Writing has become the bane of my existence in terms of our homeschool. I have two bright and funny boys that HATE to write. One of my boys has dyslexia and the other has sensory processing issues. They both struggle with executive function delays.
This means that handwriting is a struggle and spelling is a struggle and organizing ideas is a struggle. This homeschooling mom needs lots of chocolate, coffee, and wine to get through the day.
Since I am desperately trying to battle the baby weight (the baby is well over 3 now), it can create a pressurized situation where something could blow any moment. As a result, I have been looking for a very special approach in homeschool writing curriculum that allows for development without tears (mine or theirs).
What that means for our academics.
My kids, like many kids, have an incredibly low frustration tolerance. This means that as soon as it gets hard they are ready to throw in the towel completely or at least put the bare minimum effort in so that I will do it for them. They are willing to take my fussing and complaining because they still get out of it.
Academics (for the most part) has always come very easily to me. So while I can try to sympathize, my empathy is often lacking. The words, “suck it up, buttercup” come out of my mouth often.
If you have kids that love school and academics come easily, you are probably giving me a little side eye. I get it. The thing is that when I talk to other parents of kids with learning struggles or dual exceptionality I often hear the same thing. It is hard to determine when there is actually frustration and the need for assistance versus complaining and not wanting to expend the energy.
Just because you can do doesn’t mean you can teach.
I am a decent writer and organization of ideas comes relatively easy to me, but I have NO IDEA how to break it down and teach it. It is something that just came naturally to me. Now keep in mind we have worked on the basic parts of speech for years.
When I had the chance to try out a new writing curriculum that was more scripted and slower paced, I jumped on the chance to see if this could help my kids across the threshold. I was compensated for my time and given the product for review, the opinions are my own. Additionally, this post may contain affiliate links. You can read my full disclosures, here.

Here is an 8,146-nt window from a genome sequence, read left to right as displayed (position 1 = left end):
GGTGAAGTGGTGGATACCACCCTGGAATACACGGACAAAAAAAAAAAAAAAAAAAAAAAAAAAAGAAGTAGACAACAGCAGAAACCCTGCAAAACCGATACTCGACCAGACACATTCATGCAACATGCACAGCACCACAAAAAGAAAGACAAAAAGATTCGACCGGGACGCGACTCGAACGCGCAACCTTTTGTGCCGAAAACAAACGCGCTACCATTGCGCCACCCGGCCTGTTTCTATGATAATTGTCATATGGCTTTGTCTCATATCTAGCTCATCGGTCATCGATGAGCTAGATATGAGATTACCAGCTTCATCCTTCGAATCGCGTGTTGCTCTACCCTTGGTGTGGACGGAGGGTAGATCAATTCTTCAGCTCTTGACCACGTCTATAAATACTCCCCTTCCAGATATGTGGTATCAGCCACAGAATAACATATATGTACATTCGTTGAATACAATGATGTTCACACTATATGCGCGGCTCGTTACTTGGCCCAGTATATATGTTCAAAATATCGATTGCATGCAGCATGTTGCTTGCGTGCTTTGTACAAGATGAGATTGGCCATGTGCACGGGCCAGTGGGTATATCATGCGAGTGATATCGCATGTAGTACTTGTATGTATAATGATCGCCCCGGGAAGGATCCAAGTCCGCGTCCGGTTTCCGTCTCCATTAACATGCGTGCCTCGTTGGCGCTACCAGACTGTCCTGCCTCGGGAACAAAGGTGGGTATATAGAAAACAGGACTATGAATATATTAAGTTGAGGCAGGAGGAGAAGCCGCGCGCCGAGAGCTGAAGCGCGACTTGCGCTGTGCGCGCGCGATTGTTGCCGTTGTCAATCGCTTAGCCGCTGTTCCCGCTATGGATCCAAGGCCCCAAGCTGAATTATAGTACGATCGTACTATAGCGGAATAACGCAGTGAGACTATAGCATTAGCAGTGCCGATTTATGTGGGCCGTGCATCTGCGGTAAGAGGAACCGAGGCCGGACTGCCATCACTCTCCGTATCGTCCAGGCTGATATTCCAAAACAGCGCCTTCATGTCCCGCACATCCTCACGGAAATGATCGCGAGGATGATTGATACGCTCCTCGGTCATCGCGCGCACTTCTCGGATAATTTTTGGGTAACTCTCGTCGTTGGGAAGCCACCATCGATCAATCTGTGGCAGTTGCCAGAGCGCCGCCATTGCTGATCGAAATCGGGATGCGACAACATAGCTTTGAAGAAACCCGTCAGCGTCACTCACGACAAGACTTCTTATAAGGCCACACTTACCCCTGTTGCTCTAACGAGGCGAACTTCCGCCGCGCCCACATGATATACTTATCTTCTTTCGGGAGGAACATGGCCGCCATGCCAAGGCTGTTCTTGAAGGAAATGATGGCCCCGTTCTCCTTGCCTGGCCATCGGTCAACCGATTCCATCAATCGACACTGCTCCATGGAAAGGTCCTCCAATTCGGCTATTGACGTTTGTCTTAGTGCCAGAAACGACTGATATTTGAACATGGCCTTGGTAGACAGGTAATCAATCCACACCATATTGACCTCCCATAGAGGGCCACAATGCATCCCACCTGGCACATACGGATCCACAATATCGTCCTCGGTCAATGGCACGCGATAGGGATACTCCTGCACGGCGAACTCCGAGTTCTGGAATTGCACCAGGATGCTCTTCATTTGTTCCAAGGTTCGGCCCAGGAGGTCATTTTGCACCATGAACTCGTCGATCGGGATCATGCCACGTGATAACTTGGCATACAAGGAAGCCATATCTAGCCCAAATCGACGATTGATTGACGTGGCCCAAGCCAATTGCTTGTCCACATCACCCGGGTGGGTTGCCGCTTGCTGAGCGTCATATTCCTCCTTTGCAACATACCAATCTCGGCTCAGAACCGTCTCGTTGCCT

This summer we had a chance to work with Apologia using their Writers In Residence . While we are a Christian household, we typically try to use secular resources. This is not a secular resource, but it has been simple to adapt to our needs. It is designed with a spotlight on Christian writers at the beginning of each unit that you could use or ignore.
Finding a homeschool writing curriculum that is a good fit has made a huge difference.
The book provides an organized and repeated approach which is exactly what we need. It is designed with the traits of good writing in mind. The six traits are ideas, organization, voice, word choice, sentence structure, and conventions.
It also continues to bring students back to the writing process. The process is not linear but has specific stages: planning, drafting, revising, editing, and polishing.There are four types of writing prompts used that focus on stretching the student to remember, imagine, investigate, and think.
It includes explicit language arts instruction and spelling can be implicitly taught through editing and revision. We add additional spelling because my kids require explicit instruction.
This writing curriculum is designed for the student to take ownership. The parent’s role is as the audience for the student’s work. The focus is on working together rather than adversarial, “What a child writes is a window into that child’s intellectual life and development”. Focusing on a respected collaboration.
There are rubrics that the student completes to evaluate their work. This was a wonderful addition. These are not the typical rubrics that you might see or use, but these rely heavily on student’s evaluation of their own effort and quality. I found my own kids to be more honest about it than I had thought and it took away the mean mom/teacher role I had felt because they were evaluating for themselves.
So let me give you a brief walk through of our experience.
The first unit is called When I Was Young.
Students are given an example of writing in the style that they will be asked to work through in the unit. The model that is used in this unit is an excerpt from Cynthia Rylant’s When I Was Young in the Mountains.
Students are asked to remember their favorite childhood place. From that first writing experience, the student uses those memories and go through the writing process. He applies the six traits of writing in a step by step process presented in different modules of the unit.
Along the way, they’re introduced to concepts such as vigorous verbs, specific nouns, and different types of sentence structure (presented in every unit in a module called The Writer’s Workshop).
My kiddos have given it a thumbs up. They even showed it to their uncle who was in town for a visit. That is a big win.
Interested in learning more about Apologia’s Writers in Residence
Apologia has its own blog, homeschool-101 and it is packed full of goodies for homeschoolers like this eclipse book.